. Main components of photosynthetic and respiratory electron transport system in cyanobacteria. PSII—photosystem II, PQ—plastoquinone pool, cyt—cytochrome, PC—plastocyanin, PSI—photosystem I, Fd—ferredoxin, FNR—ferredoxin: NADP+ oxidoreductase, Hyd—hydrogenase, SDH—succinate dehydrogenase, NDH-1—NADPH: quinone oxidoreductase, COX—cytochrome oxidase.
Respiration is a series of reactions in which 6-carbon glucose is oxidised to form . The energy released due to the oxidation of is used to synthesize ATP from adenosine diphosphate or ADP and inorganic phosphate or Pi.
The protons then move down the concentration gradient from the space between the inner and outer membranes back into the matrix. However, they can only move back across via an enzyme embedded in the inner membrane. This enzyme is called ATP synthase. The protons are transported back into the matrix through the channels of ATP synthase and as they do so they release energy. This energy is then used by ATP synthase to convert ADP into ATP. Since the electrons come from previous oxidation reactions of cell respiration and the ATP synthase catalyses the phosphorylation of ADP into ATP, this process is called oxidative phosphorylation. Chemiosmosis is necessary for oxidative phosphorylation to work.
Spatial separation is achieved by filamentous cyanobacteria that form heterocyst, a specialized type of cells that harbor nitrogenase. Typical filamentous nitrogenfixing cyanobacterium contains 5% - 10% heterocysts . Thick cell wall prevents quick penetration of external CO2 into heterocysts; lack of PS II does not allow for internal production of molecular oxygen whereas a high respiration rate keeps oxygen concentration very low and produces much needed ATP for nitrogenase.
Inside the inner membrane of the mitochondria there is a chain of electron carriers. This chain is called the electron transport chain. Electrons from the oxidative reactions in the earlier stages of cell respiration pass along the chain. NADH donates two electrons to the first carrier in the chain. These two electrons pass along the chain and release energy from one carrier to the next. At three locations along the chain, enough energy is released to produce ATP via ATP synthase. ATP synthase is an enzyme that is also found in the inner mitochondrial membrane. FADH2 also donates electrons but at a later stage than NADH. Also, enough energy is released at only two locations along the chain by electrons from FADH2. The ATP production relies on energy release by oxidation and it is therefore called oxidative phosphorylation.
This happens in the plants chloroplasts
Aerobic Cellular Respiration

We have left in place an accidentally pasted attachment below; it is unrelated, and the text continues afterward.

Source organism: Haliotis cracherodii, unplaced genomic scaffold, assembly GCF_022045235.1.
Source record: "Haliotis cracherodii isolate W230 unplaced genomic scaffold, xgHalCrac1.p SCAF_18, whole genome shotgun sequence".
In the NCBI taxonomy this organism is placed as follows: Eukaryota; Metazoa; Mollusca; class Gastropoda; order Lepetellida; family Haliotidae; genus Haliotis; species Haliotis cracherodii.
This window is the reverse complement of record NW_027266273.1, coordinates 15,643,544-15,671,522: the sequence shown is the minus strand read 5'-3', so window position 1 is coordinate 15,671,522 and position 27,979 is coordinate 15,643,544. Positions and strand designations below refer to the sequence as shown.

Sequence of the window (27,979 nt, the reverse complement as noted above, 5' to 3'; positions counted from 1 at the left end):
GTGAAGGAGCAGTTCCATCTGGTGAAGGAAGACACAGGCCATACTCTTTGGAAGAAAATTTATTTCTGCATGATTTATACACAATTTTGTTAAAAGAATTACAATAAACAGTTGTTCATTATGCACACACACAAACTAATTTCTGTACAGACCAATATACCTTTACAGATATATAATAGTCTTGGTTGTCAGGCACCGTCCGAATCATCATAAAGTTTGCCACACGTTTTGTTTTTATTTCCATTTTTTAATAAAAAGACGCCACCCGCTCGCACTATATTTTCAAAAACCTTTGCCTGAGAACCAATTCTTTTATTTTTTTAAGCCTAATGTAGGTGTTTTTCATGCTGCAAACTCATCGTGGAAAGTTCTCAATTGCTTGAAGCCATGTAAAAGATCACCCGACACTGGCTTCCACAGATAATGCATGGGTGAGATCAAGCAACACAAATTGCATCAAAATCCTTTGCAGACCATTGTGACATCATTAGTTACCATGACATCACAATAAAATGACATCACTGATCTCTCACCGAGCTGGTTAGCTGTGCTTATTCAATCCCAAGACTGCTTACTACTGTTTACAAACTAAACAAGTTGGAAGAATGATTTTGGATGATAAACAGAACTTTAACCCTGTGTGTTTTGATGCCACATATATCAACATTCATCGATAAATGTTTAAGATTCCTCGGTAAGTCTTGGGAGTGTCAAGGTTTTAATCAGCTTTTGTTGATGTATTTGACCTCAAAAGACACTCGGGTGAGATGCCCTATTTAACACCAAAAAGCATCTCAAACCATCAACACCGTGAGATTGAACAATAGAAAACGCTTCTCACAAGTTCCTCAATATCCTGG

This is a process that releases energy by breaking down glucose and other food molecules in the presence of oxygen
Aerobic Cellular Respiration Equation
The reactants of photosynthesis are: Light, Water, and Carbon dioxide.
Cellular respiration is the process of breaking down food molecules to obtain energy and store it in the form of adenosine triphosphate (ATP) molecules.
Plant cells, after creating sugar molecules through photosynthesis, undergo cellular respiration to create ATP molecules.
ATP generated in the light reactions is then available foruse in sugar synthesis. When sugars are burned for energy in respiration,carbon dioxide is released. The dark reactions of photosynthesis(see figure 5.10) are the reverse of this process, and requirethe input of large amounts of energy from ATP. These reactionsare the source of most energy used by humans. Exceptions includenuclear, photovoltaic, and wind power.
Light Dependent Reactions
The reactants of cellular respiration are: Oxygen and Glucose (Sugar)
Electron Transport Chain
ATP (Adenosine Triphosphate) is one of the principal chemical compounds that living things use to store and release energy
ADP (Adenosine Diphosphate) is an important organic compound in metabolism and is essential to the flow of energy in cells
3 Phosphate groups
Function and Equation for Respiration
1. Click on the following links and use the information provided to write a definition of cellular respiration in your own words.2. Identify which living things carry out the process of respiration.3. Write the chemical equation for cellular respiration. Label the reactants and products. Where have you seen something like this equation before? Explain.4. How does the equation for cellular respiration compare with the equation for photosynthesis?5. What is ATP? Why is it an important product of cellular respiration?6. Using the same link from #5, write the chemical equation for the breakdown of ATP. Does the reaction release energy (exothermic) or absorb energy (endothermic)? Support your answer.7. Write the equation for the synthesis of ATP. Does the reaction release energy (exothermic) or absorb energy (endothermic)? Support your answer.
Use the following link to answer questions 8-10:
8. What is the main site of respiration in the cell?9. Make a sketch of the respiration organelle and label its parts.10. What energy molecules are produced in this respiration organelle?11. What is the difference between aerobic and anaerobic cellular respiration?12. Click on the �Cellular respiration� link and scroll down to fermentation. What is lactic acid fermentation? Where does it occur?13. What does a build up of lactic acid cause?14. What is alcoholic fermentation?15. In what industry is alcoholic fermentation important?16. Which produces the larger amount of energy � aerobic or anaerobic respiration? Support your answer with information from the reading.
17. Write a summary of cellular respiration. In your response: